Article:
The Vintage Ceramic Christmas Tree

If you love vintage Christmas décor, then it’s pretty likely that the ceramic Christmas tree is a favorite of yours. For many, the ceramic light up Christmas tree is the crème de la crème of Christmas décor, the prized possession taking the main stage of your Christmas display. Some people have just one and some have many.

​These trees come in many styles and colors making them a joy to collect and fun to display. But why are they so special to so many people? And how do you identify an original? To understand that, you need to know a little bit of the history. ​
These trees came into popularity in the 1950s, when the Christmas decorating craze took over America. Christmas stores opened in practically every major town in America. These Christmas shops are full to the ceiling with all kinds of Christmas themed décor and nic-nacs.
​These mass-produced objects were flooding homes, so the desire to have something a little more unique and different arose. This is where paint-your-own and DIY gifts became popular. Probably one of the most popular paint-your-own projects was the ceramic Christmas tree.
The Atlantic Mold Company was one of the first ceramic companies to put out paint your own ceramic molds (and still sells them today!) The first versions of the tree had tiny glass bulbs that were individually lit, these are highly coveted. With advancements in production techniques, more companies started to produce similar molds, but with different styled trees, the bulbs made of plastic, in a variety of shapes and no longer individually lit, but lit from the base with a single bulb.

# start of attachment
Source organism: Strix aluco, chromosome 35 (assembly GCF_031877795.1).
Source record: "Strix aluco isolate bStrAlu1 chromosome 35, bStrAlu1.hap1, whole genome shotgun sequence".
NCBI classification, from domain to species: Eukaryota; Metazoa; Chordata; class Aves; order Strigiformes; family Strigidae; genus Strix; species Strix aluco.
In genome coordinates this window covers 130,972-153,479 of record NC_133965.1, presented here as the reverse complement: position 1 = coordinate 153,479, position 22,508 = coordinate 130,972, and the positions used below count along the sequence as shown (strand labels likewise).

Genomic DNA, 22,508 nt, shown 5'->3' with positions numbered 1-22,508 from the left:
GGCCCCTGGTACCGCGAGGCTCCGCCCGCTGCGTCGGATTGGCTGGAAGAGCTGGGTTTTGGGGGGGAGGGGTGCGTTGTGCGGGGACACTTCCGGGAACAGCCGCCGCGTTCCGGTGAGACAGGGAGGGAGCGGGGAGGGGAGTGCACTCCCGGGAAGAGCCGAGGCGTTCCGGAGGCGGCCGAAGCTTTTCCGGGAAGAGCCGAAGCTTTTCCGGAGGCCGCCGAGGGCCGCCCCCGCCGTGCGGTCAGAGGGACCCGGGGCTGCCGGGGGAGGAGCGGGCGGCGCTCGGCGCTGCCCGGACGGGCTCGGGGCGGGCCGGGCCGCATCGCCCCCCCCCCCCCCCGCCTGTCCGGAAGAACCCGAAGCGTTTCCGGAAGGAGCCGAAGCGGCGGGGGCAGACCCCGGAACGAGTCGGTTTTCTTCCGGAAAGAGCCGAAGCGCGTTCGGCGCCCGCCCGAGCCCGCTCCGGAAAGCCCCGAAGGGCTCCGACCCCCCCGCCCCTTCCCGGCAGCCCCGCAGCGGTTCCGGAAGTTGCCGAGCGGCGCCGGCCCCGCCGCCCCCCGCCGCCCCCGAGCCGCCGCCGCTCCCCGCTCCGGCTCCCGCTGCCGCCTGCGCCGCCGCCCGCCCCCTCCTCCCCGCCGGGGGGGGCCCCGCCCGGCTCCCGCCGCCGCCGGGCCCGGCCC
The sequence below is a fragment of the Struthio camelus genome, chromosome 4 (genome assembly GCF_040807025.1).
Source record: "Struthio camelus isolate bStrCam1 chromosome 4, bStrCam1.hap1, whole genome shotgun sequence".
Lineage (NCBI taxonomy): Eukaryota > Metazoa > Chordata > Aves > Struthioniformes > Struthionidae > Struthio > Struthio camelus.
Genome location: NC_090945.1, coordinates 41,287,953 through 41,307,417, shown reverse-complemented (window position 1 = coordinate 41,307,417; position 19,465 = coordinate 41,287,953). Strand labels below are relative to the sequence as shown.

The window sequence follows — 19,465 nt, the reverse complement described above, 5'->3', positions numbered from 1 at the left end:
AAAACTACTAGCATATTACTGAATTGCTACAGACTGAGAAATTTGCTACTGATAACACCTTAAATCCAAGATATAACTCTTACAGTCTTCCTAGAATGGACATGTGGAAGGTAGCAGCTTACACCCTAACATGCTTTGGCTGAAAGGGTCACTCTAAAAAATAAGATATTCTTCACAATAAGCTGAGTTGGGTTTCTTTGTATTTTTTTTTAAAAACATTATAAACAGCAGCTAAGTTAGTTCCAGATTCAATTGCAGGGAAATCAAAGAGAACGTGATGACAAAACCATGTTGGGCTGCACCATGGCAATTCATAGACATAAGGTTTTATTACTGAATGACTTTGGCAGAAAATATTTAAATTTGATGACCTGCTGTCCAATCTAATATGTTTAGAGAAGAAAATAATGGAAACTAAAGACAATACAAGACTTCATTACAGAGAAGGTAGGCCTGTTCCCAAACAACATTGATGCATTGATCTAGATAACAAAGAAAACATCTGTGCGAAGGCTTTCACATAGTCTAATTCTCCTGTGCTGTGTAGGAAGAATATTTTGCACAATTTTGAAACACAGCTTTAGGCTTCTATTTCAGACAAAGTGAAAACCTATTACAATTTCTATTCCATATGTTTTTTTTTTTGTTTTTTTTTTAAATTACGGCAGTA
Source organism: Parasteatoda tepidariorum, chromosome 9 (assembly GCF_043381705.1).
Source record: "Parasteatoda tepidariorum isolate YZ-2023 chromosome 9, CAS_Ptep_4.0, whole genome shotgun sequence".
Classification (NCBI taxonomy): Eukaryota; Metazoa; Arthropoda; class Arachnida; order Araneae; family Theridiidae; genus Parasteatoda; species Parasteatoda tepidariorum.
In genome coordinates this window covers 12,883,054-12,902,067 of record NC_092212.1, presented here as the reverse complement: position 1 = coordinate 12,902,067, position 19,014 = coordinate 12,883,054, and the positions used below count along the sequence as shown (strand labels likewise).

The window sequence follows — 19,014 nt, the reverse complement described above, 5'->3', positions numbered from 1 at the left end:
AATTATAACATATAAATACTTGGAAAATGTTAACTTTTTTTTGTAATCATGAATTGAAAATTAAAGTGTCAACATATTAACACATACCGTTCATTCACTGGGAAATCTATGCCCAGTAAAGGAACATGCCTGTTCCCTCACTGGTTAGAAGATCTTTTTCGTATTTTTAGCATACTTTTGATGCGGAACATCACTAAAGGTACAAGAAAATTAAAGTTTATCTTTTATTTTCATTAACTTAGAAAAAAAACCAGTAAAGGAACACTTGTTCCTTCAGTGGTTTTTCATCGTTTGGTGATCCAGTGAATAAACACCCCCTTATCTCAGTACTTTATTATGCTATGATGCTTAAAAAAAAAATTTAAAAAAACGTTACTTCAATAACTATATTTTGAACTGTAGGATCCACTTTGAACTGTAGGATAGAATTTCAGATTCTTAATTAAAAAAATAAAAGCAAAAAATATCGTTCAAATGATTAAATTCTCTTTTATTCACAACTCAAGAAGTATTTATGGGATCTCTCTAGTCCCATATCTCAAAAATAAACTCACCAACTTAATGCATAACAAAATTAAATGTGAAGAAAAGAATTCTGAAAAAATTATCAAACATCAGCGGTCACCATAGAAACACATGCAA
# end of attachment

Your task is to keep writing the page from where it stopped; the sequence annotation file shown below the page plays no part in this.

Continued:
​Companies of note are; Dogwood Ceramic Supply, Arnel’s and Holland Mold. If you find a tree marked with any of these names, you know you got an original. If a tree is stamped with a date, it’s not necessarily from that time. Many of the mold companies today are using the molds from the 60s and 70s, so it pays to research the mold company before relying on the date.

To get one of these trees in the 60s and 70s, you would have to take a one day class at a ceramic studio, where you would paint, then glaze and fire the tree in a kiln. That also changed with advancements in materials.

In the 1980s, versions came out that you would make at home with acrylic paint. In the 1990s the popularity of mold painting dropped and many ceramic studios and mold companies closed. Japan and China started to mass produce readymade, no painting needed, trees that could be bought at a store.

You can find these today on Amazon or at Target, but they aren’t nearly as special as the handmade ones. With a resurgence of nostalgia for these trees and the paint your own classes, you might be able to find a class or a boxed set where you can make your own ceramic Christmas tree!